In her mid-twenties, Denise began a pattern of binging and purging to return to her pre-baby weight. Over 15 years, her distorted body image led her to binge and purge up to 20 times a day. In her forties, depression set in and stole Denise’s appetite, causing her bulimia to morph into anorexia. Eventually her family’s concern for her well-being pushed her to seek treatment at Rogers Behavioral Health’s residential Eating Disorder Center in Oconomowoc, Wisconsin.
“Eating disorders have a way of tricking you,” says Denise. “In my mind, I actually thought my eating disorder was making me a strong person. In reality, it was making me very sick and very weak.” Even while in treatment, Denise wasn’t convinced she had a problem.
“In treatment, there are a fair number of people who aren’t certain they actually need it, or if they even want their eating disorder behaviors to end,” says Brad Smith, MD, medical director of eating disorder services for Rogers Behavioral Health. “Many times, binging, purging or restricting food relieves some of the anxiety in their lives, which can make it difficult to find motivation for change.”
“Similar to self-harm, drugs and alcohol, eating disorder behaviors are not healthy for people, but they become one of the ways, perhaps the only way, they know how to cope,” says Dr. Smith.
At Rogers, beginning the journey toward developing healthier, alternative methods for coping begins with a foundation of nutritional stability. “A healthy meal plan with good nutrition and hydration are pieces of the puzzle that make the rest of treatment work,” says Dr. Smith. “Then we help our patients realize they have the power to manage anxiety without unhealthy eating habits and can exchange them for alternatives, such as respiratory control, deep muscle relaxation exercises and leisure activities.”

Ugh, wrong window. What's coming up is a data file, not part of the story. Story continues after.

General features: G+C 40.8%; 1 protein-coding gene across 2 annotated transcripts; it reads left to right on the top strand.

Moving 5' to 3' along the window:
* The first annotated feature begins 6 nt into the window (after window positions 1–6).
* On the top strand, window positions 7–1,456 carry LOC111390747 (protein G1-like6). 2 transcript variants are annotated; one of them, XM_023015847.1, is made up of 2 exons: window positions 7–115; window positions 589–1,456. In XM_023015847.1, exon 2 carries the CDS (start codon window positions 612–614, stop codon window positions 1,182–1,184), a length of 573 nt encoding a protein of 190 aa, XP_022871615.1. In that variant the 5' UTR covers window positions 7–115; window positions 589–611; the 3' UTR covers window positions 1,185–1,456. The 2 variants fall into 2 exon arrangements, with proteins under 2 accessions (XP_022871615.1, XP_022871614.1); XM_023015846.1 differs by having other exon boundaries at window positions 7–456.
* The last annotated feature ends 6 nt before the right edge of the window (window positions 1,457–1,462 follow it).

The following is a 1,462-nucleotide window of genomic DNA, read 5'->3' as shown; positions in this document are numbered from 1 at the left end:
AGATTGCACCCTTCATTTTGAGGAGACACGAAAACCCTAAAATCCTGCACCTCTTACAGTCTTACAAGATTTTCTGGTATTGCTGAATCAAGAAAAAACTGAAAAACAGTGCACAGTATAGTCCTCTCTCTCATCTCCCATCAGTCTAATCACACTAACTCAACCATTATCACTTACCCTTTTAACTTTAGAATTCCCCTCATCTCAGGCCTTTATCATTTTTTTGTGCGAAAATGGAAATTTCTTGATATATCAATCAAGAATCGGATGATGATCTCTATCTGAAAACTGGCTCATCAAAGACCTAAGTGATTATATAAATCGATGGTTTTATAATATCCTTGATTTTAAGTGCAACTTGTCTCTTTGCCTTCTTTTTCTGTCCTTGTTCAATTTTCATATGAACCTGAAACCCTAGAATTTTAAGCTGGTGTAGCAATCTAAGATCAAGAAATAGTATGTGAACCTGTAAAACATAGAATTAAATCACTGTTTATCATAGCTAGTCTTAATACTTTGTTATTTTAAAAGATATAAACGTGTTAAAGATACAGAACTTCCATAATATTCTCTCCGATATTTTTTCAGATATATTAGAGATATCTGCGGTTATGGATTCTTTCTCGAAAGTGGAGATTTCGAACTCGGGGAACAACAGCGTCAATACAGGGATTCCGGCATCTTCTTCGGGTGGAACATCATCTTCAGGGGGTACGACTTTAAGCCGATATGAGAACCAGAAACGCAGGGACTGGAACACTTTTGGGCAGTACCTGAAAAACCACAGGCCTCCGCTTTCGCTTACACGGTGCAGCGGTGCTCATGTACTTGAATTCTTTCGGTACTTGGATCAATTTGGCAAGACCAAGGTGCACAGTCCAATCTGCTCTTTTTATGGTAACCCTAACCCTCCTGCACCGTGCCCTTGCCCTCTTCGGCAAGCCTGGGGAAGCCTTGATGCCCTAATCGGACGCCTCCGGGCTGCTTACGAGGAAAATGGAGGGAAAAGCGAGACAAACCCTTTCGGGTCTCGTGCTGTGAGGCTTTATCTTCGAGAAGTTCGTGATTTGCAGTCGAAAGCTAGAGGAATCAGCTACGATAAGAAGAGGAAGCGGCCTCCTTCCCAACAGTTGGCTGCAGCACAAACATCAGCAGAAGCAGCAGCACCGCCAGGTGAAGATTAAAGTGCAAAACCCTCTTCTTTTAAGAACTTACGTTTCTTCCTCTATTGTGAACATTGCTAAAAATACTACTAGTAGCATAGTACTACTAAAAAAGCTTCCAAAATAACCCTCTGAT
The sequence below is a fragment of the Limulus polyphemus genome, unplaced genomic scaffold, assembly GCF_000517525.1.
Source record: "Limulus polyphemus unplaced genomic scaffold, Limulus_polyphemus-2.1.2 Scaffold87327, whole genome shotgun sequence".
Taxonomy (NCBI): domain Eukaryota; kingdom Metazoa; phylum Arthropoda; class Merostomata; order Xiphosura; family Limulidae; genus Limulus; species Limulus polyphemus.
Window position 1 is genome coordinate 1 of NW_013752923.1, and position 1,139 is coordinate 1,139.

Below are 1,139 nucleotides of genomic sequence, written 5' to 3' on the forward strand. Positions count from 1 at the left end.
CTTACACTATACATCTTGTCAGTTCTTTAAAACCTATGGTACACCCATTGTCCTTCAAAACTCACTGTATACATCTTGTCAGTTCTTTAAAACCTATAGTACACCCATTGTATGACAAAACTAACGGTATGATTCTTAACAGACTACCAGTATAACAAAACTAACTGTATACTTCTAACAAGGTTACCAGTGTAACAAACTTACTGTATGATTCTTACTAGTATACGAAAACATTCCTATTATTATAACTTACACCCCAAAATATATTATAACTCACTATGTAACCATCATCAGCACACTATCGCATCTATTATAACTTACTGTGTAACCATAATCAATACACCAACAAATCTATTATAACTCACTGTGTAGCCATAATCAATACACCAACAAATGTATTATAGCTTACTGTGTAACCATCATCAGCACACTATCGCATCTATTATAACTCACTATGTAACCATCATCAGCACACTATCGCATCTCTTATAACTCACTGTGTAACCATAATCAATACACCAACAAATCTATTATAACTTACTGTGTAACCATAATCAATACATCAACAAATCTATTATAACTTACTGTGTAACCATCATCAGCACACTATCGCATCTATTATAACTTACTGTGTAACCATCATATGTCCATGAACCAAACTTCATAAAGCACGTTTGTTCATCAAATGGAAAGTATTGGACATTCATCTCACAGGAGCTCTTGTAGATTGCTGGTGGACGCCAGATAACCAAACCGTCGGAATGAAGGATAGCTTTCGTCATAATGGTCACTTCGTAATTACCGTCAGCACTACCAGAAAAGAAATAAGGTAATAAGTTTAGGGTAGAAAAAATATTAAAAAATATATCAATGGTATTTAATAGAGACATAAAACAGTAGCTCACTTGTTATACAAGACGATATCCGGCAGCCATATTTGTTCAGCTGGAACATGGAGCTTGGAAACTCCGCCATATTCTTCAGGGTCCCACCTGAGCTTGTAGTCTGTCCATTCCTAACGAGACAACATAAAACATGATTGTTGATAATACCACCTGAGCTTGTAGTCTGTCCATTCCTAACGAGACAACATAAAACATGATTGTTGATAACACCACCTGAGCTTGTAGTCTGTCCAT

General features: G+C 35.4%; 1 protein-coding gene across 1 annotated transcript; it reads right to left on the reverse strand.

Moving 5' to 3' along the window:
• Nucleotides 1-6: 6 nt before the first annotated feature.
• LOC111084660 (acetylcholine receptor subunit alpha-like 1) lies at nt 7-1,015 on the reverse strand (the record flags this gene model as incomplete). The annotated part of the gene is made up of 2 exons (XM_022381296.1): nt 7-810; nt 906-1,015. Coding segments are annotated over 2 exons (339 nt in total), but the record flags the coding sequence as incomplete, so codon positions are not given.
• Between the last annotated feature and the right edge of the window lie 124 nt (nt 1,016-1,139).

Treatment helped Denise discover just how bright life can be, and gave her a renewed appreciation for the little moments. “I didn’t realize how valuable the little moments I was missing out on in life were to me while I was in treatment,” she says. “When I took everything I learned at Rogers and began using it, my life changed. Besides my family, treatment is second on my list of what I’m most thankful for because it gave me my life back. I don’t believe I’d be on this earth if it were not for my time at Rogers.”
Today Denise often returns to the Eating Disorder Center with other alumni to pay it forward. “Our alumni are here to mentor or simply lend an ear to those who are going through the more acute stages of their disorder,” says Dr. Smith. “They offer genuine accounts of their recovery process—discussing the real, challenging obstacles they’ve faced, as well as their triumphs—and give tangible hope.”
Denise was thankful for the opportunity treatment gave her to do some soul searching. “I’m learning to develop my own beliefs, be my own person and take care of myself,” she says. “My new relationship with my children is amazing, and we’re so supportive of each other. We talk openly when we’re having difficult times, and we focus on character, not physical appearances.”
Dr. Smith explains it’s a heartwarming experience when a patient expresses gratitude. “It’s not something we necessarily expect as treatment professionals, but it makes us feel great to know we have helped that person,” he says.